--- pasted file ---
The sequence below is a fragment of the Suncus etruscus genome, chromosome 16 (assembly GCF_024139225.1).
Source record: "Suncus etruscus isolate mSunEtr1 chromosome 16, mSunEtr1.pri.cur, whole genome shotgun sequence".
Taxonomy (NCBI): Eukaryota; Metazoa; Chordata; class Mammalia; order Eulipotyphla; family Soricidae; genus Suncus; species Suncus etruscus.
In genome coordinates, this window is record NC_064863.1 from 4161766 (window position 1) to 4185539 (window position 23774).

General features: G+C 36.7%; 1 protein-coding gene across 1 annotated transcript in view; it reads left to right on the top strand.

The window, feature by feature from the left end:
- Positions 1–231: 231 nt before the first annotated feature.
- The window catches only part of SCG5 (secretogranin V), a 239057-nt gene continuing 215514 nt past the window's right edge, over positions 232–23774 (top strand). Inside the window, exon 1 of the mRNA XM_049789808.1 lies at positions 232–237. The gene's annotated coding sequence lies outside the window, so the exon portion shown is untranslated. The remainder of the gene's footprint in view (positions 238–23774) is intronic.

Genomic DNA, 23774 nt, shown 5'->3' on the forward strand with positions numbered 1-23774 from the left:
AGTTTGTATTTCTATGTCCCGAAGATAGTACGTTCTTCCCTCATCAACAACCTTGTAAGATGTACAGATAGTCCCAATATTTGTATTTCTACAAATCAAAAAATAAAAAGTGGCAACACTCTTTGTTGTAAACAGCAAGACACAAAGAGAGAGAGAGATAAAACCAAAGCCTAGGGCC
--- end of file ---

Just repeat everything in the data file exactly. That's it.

The sequence below is a fragment of the Suncus etruscus genome, chromosome 16 (assembly GCF_024139225.1).
Source record: "Suncus etruscus isolate mSunEtr1 chromosome 16, mSunEtr1.pri.cur, whole genome shotgun sequence".
Taxonomy (NCBI): Eukaryota; Metazoa; Chordata; class Mammalia; order Eulipotyphla; family Soricidae; genus Suncus; species Suncus etruscus.
In genome coordinates, this window is record NC_064863.1 from 4161766 (window position 1) to 4185539 (window position 23774).

General features: G+C 36.7%; 1 protein-coding gene across 1 annotated transcript in view; it reads left to right on the top strand.

The window, feature by feature from the left end:
- Positions 1–231: 231 nt before the first annotated feature.
- The window catches only part of SCG5 (secretogranin V), a 239057-nt gene continuing 215514 nt past the window's right edge, over positions 232–23774 (top strand). Inside the window, exon 1 of the mRNA XM_049789808.1 lies at positions 232–237. The gene's annotated coding sequence lies outside the window, so the exon portion shown is untranslated. The remainder of the gene's footprint in view (positions 238–23774) is intronic.

Genomic DNA, 23774 nt, shown 5'->3' on the forward strand with positions numbered 1-23774 from the left:
AGTTTGTATTTCTATGTCCCGAAGATAGTACGTTCTTCCCTCATCAACAACCTTGTAAGATGTACAGATAGTCCCAATATTTGTATTTCTACAAATCAAAAAATAAAAAGTGGCAACACTCTTTGTTGTAAACAGCAAGACACAAAGAGAGAGAGAGATAAAACCAAAGCCTAGGGCC